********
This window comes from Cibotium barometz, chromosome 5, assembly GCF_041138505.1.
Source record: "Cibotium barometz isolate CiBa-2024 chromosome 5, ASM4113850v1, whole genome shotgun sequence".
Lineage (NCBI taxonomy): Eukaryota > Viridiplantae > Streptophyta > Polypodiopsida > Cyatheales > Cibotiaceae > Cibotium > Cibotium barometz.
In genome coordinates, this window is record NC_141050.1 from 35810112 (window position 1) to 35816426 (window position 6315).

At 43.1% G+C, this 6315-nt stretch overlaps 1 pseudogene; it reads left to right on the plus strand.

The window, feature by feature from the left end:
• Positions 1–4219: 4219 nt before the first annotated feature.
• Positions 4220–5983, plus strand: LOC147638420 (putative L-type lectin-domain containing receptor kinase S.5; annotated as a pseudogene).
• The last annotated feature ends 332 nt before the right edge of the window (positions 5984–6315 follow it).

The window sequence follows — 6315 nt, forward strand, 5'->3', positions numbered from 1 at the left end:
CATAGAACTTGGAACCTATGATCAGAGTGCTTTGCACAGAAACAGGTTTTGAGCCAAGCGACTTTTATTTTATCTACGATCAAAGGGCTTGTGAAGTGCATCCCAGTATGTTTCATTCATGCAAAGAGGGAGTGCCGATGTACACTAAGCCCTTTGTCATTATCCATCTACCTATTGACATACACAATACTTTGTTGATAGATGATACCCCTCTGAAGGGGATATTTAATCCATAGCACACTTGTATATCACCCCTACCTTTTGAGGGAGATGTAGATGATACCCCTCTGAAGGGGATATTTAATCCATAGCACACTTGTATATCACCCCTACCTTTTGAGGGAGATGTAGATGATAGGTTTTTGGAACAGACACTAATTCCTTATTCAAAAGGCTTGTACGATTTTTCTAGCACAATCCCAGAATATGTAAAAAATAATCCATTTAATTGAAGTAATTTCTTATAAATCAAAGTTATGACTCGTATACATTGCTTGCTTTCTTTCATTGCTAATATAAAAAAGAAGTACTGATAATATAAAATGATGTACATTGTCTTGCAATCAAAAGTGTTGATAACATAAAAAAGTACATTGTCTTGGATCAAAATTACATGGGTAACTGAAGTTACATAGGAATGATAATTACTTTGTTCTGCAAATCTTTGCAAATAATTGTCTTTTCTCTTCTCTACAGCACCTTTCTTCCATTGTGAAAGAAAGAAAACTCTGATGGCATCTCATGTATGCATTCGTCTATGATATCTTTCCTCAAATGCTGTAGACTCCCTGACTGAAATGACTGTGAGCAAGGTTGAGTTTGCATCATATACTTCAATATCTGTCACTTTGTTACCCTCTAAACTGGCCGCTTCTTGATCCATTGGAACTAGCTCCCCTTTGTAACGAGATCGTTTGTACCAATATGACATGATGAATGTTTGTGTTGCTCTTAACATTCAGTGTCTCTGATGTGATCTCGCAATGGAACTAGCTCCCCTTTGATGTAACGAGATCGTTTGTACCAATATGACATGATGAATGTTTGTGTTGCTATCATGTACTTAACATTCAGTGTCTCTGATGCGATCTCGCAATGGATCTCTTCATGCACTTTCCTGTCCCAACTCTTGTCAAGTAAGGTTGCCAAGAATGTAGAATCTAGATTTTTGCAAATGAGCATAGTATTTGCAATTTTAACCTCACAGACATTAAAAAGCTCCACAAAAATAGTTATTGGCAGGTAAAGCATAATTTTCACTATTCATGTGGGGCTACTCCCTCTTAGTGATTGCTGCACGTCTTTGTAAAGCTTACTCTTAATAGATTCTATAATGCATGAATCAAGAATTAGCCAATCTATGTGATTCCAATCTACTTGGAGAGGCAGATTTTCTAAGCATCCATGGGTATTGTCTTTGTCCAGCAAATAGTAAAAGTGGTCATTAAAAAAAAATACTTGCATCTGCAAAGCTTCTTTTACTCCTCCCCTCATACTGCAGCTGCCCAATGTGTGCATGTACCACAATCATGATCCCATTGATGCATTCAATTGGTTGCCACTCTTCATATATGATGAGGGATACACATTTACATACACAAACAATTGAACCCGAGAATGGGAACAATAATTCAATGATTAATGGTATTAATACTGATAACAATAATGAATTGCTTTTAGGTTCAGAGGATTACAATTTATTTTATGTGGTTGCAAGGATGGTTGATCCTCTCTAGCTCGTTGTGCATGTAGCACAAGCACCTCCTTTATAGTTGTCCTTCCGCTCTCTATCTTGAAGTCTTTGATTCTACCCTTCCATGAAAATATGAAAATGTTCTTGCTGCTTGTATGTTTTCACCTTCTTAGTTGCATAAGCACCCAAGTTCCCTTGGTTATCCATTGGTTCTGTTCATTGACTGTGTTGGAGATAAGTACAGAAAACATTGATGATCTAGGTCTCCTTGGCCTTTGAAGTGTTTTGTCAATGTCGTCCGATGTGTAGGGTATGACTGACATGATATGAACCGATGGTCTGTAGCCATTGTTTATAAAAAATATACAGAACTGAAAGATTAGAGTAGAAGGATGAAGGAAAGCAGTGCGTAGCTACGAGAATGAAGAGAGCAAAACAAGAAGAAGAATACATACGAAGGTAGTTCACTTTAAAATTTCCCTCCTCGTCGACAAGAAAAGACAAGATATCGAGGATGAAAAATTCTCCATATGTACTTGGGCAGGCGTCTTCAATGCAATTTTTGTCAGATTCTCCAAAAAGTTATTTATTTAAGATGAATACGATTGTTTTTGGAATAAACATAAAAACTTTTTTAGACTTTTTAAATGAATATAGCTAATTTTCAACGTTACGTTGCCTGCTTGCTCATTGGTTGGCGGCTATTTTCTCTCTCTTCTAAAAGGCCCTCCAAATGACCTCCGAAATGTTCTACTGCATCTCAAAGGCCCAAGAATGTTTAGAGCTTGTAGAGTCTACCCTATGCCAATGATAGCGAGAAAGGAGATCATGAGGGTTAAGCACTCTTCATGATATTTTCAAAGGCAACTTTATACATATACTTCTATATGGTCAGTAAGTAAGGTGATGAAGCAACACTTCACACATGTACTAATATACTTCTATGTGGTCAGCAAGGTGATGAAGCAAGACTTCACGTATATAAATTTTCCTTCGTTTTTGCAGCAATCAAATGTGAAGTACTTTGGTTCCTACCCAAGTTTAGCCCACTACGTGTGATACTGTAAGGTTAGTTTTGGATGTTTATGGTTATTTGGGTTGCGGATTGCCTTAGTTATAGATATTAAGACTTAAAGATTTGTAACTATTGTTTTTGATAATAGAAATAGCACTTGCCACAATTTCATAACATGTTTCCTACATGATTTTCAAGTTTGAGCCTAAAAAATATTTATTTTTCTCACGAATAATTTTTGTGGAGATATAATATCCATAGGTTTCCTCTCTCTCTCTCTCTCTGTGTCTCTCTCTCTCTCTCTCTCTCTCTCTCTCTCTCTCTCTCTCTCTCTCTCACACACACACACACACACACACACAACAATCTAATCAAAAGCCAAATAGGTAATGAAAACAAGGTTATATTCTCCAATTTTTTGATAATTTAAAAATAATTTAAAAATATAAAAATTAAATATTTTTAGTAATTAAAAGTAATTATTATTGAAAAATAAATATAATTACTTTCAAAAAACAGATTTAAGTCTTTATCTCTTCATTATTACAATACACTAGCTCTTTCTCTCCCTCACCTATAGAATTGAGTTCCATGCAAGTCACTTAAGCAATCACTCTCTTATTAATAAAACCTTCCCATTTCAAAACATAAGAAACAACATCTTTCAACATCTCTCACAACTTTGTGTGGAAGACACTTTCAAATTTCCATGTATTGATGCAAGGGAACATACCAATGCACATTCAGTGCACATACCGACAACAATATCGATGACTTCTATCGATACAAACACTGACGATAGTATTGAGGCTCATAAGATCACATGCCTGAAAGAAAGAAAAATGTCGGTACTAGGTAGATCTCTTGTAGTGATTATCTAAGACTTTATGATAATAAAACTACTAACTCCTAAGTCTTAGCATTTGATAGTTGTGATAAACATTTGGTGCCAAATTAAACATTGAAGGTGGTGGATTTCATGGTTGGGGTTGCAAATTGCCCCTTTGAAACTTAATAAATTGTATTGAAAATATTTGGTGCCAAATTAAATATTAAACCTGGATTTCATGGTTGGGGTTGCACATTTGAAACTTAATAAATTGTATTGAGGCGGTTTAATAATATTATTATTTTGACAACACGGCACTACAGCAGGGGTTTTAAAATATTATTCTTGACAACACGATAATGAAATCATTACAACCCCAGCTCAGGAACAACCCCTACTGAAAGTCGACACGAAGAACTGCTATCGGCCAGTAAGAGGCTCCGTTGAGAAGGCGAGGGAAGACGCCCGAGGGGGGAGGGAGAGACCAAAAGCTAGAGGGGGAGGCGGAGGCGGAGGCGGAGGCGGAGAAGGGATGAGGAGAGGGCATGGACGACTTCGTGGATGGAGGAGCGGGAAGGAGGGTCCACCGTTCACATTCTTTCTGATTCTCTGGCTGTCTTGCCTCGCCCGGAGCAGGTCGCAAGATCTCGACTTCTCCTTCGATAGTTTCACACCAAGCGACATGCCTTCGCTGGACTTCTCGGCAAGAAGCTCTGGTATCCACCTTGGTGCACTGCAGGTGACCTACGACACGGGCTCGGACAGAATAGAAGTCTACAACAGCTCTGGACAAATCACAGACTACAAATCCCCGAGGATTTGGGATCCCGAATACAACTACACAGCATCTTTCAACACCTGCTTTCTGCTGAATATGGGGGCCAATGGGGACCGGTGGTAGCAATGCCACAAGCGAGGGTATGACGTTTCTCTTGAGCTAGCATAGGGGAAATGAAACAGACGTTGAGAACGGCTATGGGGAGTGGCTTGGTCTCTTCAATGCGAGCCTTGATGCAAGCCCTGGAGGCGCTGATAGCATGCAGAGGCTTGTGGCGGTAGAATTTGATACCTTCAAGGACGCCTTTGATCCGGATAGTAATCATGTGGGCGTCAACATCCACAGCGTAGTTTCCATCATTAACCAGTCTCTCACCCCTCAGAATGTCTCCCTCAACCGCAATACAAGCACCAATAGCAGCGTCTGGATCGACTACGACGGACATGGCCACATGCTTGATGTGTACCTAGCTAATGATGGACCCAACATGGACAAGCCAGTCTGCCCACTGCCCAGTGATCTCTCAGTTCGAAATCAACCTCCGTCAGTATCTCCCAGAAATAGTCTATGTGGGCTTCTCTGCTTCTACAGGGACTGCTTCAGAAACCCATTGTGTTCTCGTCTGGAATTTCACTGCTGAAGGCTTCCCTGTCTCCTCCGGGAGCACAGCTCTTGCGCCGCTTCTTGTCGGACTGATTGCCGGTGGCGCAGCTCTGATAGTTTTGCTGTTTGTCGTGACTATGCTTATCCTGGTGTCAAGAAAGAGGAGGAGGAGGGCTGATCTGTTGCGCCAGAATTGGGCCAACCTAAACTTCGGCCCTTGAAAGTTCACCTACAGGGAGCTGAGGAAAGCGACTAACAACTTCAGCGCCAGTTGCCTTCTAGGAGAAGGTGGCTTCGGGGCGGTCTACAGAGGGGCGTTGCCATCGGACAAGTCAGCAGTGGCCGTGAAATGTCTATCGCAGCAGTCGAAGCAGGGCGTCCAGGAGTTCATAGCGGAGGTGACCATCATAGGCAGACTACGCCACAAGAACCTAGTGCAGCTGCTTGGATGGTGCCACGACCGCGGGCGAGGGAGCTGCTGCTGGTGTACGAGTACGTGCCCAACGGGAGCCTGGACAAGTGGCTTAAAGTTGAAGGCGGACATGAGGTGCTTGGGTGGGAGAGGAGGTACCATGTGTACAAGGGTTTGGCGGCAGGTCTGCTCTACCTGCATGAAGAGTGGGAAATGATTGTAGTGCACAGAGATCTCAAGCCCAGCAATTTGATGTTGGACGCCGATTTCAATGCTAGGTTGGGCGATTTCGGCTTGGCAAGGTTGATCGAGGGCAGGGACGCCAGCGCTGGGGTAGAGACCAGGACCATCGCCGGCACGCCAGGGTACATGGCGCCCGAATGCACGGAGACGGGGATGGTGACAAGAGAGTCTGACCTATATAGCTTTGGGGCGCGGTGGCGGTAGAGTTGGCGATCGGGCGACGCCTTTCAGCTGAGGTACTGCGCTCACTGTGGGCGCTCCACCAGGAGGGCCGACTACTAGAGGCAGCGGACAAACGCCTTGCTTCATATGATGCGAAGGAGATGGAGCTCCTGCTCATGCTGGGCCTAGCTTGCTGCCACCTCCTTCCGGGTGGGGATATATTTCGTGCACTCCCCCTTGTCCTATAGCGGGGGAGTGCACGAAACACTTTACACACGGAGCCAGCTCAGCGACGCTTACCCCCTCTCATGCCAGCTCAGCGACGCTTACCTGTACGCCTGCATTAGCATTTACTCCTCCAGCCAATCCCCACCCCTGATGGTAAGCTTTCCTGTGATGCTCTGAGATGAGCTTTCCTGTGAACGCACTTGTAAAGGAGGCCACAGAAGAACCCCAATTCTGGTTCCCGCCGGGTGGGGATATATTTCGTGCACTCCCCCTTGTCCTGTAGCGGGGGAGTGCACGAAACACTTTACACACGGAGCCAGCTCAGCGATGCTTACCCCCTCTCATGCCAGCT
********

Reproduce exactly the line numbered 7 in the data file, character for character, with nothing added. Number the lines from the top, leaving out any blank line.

• Positions 1–4219: 4219 nt before the first annotated feature.